Or “cocoa-cola cake,” as it was called in the 1960s. (Get it?)
Apart from the Coke, the classic recipe is a lot like a red velvet cake, which we talked about in the post for red velvet cake from Westborough, Massachusetts.
One of the minor gustatory stereotypes that tends to prove true over time is that Southerners love their sugar-water. A quick review of the cities of origin of American soft drinks will reveal that most of the big names started in places with their own style of barbecue.
The earliest recipe for a cake like this that I’ve seen omits the brand name. From the August 8, 1952 edition of The Charleston (West Virginia) Gazette (where it was described as “unusual”):
This recipe for Chocolate Cola Cake was submitted by Mrs. E. D. Greer of Lillybrook, W. Va.:
Sift flour, soda, salt, sugar, and cocoa into large bowl. Add shortening, buttermilk, Cola beverage and beat for 1-1/2 minutes with electric beater at low speed. Add one whole egg and two egg yolks. Beat for 1-1/2 minutes. Pour into two well-greased and lightly floured layer pans. Bake in moderate oven 30 to 35 minutes. Cool and frost with Cola frosting, given below:
2 egg whites
Combine ingredients in top of double boiler. Cook over rapidly boiling water, beating all the while, until mixture stands in peaks. Remove from heat and continue beating until thick enough to spread.
Mrs. Greer’s recipe took third place in the weekly contest run by the Gazette, coming in behind first place’s pineapple mint sherbet (which took the only prize, $5) and second place’s “marbled lettuce,” which was essentially a wedge salad with a dressing of mixed cream cheese and vegetables. But hey, maybe the country wasn’t ready for cola cake yet.
For a more detailed look at the instructions, let’s check out this version printed in the May 20, 1992 edition of The Orange County Register (cited to Phil Brittan’s 1982 book Texas on the Half-Shell):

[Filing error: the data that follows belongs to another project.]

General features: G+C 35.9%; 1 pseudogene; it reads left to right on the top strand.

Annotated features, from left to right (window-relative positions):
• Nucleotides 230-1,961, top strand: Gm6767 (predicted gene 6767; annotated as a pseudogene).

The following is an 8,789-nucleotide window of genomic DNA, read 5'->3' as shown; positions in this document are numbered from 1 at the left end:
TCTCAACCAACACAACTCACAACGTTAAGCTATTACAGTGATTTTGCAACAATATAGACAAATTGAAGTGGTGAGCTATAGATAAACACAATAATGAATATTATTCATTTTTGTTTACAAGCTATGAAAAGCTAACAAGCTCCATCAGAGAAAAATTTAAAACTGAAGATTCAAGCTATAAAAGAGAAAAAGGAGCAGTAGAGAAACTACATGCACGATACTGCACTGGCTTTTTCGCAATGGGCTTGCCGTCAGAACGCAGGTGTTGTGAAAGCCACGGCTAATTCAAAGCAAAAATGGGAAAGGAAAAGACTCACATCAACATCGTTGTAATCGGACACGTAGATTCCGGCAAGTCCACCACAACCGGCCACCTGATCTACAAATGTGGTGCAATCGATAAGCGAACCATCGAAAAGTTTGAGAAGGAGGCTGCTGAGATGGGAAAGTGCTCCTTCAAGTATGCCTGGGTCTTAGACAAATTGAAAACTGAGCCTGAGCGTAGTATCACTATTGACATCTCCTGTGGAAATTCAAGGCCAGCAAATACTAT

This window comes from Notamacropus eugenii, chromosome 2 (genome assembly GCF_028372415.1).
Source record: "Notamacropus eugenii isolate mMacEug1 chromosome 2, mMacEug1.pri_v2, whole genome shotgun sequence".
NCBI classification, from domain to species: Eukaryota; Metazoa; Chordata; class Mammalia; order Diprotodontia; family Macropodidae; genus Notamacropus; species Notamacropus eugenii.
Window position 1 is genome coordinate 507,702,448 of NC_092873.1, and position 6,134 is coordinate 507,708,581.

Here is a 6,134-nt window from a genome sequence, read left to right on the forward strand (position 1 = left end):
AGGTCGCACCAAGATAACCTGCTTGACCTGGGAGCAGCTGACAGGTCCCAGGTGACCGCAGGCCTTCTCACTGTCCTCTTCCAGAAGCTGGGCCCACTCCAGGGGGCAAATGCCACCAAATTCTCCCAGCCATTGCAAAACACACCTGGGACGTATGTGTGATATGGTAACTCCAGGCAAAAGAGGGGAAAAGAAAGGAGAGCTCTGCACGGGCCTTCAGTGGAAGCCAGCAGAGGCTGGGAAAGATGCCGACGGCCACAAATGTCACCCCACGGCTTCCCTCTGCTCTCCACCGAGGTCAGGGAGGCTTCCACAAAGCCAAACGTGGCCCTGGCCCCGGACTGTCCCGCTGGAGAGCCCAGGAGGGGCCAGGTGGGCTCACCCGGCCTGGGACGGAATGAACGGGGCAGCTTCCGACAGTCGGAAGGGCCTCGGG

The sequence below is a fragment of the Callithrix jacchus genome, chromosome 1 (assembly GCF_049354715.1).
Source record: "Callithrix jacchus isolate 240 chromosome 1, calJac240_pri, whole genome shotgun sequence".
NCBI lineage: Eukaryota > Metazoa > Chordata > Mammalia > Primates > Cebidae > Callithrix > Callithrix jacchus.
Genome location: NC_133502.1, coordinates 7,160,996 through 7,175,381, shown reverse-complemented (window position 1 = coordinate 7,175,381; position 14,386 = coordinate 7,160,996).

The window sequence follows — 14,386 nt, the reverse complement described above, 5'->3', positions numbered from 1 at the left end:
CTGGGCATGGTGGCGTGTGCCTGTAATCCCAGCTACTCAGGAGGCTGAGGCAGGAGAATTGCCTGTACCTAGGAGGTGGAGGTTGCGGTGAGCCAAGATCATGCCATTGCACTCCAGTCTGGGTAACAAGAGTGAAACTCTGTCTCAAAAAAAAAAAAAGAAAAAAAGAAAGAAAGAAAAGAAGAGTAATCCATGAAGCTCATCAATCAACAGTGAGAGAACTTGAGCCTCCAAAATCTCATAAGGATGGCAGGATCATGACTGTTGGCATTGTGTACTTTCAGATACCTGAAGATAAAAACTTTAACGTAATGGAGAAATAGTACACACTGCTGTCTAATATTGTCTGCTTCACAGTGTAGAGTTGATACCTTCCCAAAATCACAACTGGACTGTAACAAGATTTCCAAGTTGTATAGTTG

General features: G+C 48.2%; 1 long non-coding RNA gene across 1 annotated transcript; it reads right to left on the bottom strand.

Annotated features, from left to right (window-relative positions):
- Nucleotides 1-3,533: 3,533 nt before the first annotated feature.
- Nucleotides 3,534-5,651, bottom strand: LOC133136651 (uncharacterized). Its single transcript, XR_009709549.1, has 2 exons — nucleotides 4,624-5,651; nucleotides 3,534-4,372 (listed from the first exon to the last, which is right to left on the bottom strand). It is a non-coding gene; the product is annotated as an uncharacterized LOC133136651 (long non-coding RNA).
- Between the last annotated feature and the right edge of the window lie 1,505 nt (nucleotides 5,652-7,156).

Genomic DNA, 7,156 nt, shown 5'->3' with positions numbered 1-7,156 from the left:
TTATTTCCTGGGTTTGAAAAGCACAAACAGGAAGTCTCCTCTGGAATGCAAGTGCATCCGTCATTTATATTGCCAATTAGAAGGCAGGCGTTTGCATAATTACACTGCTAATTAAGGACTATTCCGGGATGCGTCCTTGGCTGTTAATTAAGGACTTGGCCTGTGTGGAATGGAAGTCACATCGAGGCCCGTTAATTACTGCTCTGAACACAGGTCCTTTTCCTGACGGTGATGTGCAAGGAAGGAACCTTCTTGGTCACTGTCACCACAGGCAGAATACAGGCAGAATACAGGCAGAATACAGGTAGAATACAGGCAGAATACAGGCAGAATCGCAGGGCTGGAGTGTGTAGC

Coca-Cola Chocolate Cake
Preliminaries: Preheat oven to 350 degrees. Grease a 9-by-13-inch baking pan with butter or margarine; set aside.
Procedure for cake: Place butter or margarine, Coca-Cola and cocoa in a saucepan; heat until boiling. Cool slightly and place in large bowl or large bowl of electric mixer.
Combine buttermilk, soda, vanilla and marshmallows in a small bowl; add to chocolate mixture and mix until blended.
Combine sugar and eggs; beat until smooth. Add flour and mix until blended. Add to chocolate mixture and mix until blended.
Pour into prepared 9-by-13-inch pan. Bake in preheated 350-degree oven for 55 to 60 minutes.
Procedure for frosting: Place butter or margarine, cocoa and Coca-Cola to a boil. Remove from heat and stir in sugar; beat until blended. Stir in nuts.
Presentation: Pierce hot cake with fork and let frosting run into holes. Allow to rest for at least 1 hour.
Yield: Makes 10 to 12 servings.
(From “Texas on the Half-Shell.”)
The Coca-Cola cake got more famous after 1997, when the Cracker Barrel restaurant chain (which we talked about a little bit in the post for Auntie Salami hors d’oeuvres from Martinez, California) decided to add the cake to its menu in an effort to expand cola-based offerings. (Fair enough, I guess; if you want to emphasize how country you are, using more soda is probably the way to start.)
Due to a mathematical error by the vendor they went to in order to make the cakes, the upscaled recipe ended up using twice as much cocoa as the original recipe required. The change was a hit, and the cake became the Double Chocolate Fudge Coca-Cola Cake.
So if you’re feeling Cracker-Barrel-y, well, double the cocoa.
We talked a bit about how Coca-Cola evolved into a thing in the post for french dressing (no, really) from Winston-Salem, North Carolina. And the Coca-Cola company has six variations on this theme to share.
From the box of F.T. from Great Bend, Kansas.
Chocolate Cake With Coke
- 1 c. butter
- 1-3/4 c. sugar
- 2 c. flour
- 3 Tbsp. cocoa
- 1 tsp. baking soda
1 tsp. vanilla
1/2 c. buttermilk
1 c. Coke
1-1/2 c. marshmallows
350 deg. for 45 minutes. Layer — 30 minutes.
- 1/2 c. butter
- 3 tsp. cocoa
- 1 box sifted sugar
- 1/3 c. Coke